Her first career started out as a stay-at-home mom to four children. “When our children were all in school, I got a part-time job working in a dental office doing light office work. Occasionally, the dentist would have me help him with a patient when his dental assistant was busy. I loved those times. I asked him if he would train me in dental assisting and he agreed.

Kathy DeFord, D.D.S.

Kathy DeFord, D.D.S.

“One evening when my husband, David, and I were sitting at the dinner table chatting about the days’ events, I mentioned casually that if I could have any job, I would work as a dentist.

“At that moment, I had a silent but strong impression that this was something that I should pursue. I had not been in school for over 20 years. I enrolled in Houston Community College to brush up and eventually was accepted into the Honors’ College at the University of Houston in Houston, Texas. I graduated from Creighton School of Dentistry in 2001; the same year two of our sons graduated from college and our youngest son graduated from high school. I spent several years with a group dental practice, Dundee Family Dental, before opening DeFord Family Dental in Papillion. I really enjoy my work,” DeFord says with a smile. “This is my heartfelt destiny.”

Having her own dental practice has been extremely rewarding, DeFord shares, “I have always loved working with my hands and helping people.”

DeFord spends her spare time keeping active visiting her four children that are spread out all over the country. Every three years she plans a family reunion at a different destination. A quiet retirement at home for her…no way!

Many potential retirees are pursuing new businesses ventures late in life as well. Mark Leichtle, 61, has gone from firm administrator in a large Omaha law firm to becoming the proprietor of the Old World Oil and Vinegar store in Rockbrock Village shopping center.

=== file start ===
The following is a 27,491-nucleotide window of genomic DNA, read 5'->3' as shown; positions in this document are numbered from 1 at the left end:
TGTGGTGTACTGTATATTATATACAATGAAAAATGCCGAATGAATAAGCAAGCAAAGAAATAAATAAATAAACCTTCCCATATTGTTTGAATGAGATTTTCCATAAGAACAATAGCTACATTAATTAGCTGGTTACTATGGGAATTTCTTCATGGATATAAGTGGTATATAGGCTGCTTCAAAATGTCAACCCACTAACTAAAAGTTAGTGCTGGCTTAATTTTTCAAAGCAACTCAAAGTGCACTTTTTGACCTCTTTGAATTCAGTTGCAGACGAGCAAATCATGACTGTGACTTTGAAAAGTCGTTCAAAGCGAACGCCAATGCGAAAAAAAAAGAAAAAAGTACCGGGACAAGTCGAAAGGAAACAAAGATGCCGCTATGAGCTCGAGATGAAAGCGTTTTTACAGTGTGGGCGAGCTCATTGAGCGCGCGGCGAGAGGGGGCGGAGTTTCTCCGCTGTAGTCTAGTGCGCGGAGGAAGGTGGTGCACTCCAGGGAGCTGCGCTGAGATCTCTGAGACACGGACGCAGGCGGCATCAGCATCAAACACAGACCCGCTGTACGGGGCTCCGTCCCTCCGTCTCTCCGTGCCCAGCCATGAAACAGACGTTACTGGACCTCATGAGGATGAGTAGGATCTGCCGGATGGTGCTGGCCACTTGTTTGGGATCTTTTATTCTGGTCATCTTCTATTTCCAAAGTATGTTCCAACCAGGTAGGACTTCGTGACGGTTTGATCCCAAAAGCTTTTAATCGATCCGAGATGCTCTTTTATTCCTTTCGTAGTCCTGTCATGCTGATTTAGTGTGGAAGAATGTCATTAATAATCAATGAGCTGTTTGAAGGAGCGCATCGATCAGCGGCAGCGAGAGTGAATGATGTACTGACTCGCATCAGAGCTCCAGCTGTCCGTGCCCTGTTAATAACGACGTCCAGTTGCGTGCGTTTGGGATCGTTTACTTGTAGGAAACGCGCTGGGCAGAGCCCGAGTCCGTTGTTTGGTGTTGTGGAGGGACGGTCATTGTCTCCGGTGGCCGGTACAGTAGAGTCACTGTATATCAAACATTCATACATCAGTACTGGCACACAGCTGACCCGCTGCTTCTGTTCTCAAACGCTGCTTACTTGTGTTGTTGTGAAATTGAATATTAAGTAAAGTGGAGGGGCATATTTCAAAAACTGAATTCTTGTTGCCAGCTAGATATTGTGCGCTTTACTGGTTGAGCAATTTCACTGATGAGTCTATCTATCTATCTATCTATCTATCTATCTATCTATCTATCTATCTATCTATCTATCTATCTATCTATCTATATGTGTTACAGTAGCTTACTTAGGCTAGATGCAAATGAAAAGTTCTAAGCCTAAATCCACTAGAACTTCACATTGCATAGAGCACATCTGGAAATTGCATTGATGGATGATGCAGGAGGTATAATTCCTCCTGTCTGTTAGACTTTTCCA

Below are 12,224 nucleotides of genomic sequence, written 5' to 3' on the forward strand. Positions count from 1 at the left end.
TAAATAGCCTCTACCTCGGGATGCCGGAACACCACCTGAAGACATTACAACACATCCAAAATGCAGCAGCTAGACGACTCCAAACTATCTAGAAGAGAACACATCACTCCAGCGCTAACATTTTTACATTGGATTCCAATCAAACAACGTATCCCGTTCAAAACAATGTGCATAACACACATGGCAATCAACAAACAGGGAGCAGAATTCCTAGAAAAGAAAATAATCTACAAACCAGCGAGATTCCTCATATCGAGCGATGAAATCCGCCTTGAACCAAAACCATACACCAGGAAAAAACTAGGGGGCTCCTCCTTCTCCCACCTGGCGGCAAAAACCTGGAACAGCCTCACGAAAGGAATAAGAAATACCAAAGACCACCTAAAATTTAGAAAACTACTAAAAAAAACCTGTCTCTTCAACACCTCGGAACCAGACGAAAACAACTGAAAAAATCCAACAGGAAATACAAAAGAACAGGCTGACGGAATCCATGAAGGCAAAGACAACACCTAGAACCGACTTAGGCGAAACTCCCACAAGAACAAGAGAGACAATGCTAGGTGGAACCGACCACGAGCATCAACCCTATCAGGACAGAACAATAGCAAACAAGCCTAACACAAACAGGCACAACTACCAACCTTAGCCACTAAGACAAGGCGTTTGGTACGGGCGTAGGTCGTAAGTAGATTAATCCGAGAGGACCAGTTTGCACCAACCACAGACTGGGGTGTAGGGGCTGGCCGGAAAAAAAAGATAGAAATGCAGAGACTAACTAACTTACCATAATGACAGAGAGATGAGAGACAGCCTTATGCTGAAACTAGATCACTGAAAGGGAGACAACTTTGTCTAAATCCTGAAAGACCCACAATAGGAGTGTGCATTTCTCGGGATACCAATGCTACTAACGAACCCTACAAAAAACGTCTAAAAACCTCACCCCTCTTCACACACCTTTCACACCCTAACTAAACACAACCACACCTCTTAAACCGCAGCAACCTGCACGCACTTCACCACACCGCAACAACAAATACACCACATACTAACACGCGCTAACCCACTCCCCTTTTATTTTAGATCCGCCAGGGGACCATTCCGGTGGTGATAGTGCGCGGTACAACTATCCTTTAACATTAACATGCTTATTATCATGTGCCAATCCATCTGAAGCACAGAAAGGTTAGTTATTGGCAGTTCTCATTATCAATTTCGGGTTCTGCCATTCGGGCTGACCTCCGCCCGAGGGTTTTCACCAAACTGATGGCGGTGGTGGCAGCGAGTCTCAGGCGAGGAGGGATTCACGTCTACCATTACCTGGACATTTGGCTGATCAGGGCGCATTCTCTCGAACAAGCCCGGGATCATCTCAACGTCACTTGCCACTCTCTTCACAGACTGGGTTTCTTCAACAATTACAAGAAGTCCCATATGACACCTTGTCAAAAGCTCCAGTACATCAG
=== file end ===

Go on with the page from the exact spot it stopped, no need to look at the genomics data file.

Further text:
Leichtle has dozens upon dozens of mouth-watering flavored vinegars and oils to delight your palette and expand your cooking and eating pleasure. He also has many varieties of dried exotic mushrooms and special sea salts from all over the world.

“In my younger years, I was a maitre d’ and chef at a restaurant that did much of its cooking tableside. It was there that I learned about various cooking oils and special vinegars that would enhance and enliven foods to the delight of the customers.” – Mark Leichtle, owner of Old World Oil & Vinegar

When asked how he decided to go into this type of business after a long and fruitful career, Leichtle says that several things in his life had led him to what he’s now doing (and loving it!).

“In my younger years, I was a maitre d’ and chef at a restaurant that did much of its cooking tableside. It was there that I learned about various cooking oils and special vinegars that would enhance and enliven foods to the delight of the customers,” says Leichtle. “I enjoyed it so much and never forgot the wonderful experience of making food so delicious.”

Leichtle and his wife have a daughter in Minneapolis who showed them many stores that carried fine olive oils and aromatic vinegars. This awakened his love for cooking and using those special vinegars and fine oils that he once used in his earlier years. It was then that he began a quest for finding more specialty food stores all over the country and learning more about the newest and most delectable oils, vinegars, mushrooms, and sea salts available. Thus, came the inspiration for his store.

As you have read above, Omaha’s boomers are truly forever young and fervent about recreating and reinventing their retirement years. They have new career paths, vitality, enjoyment, and most of all, time to seek out passions and fall in love again with life.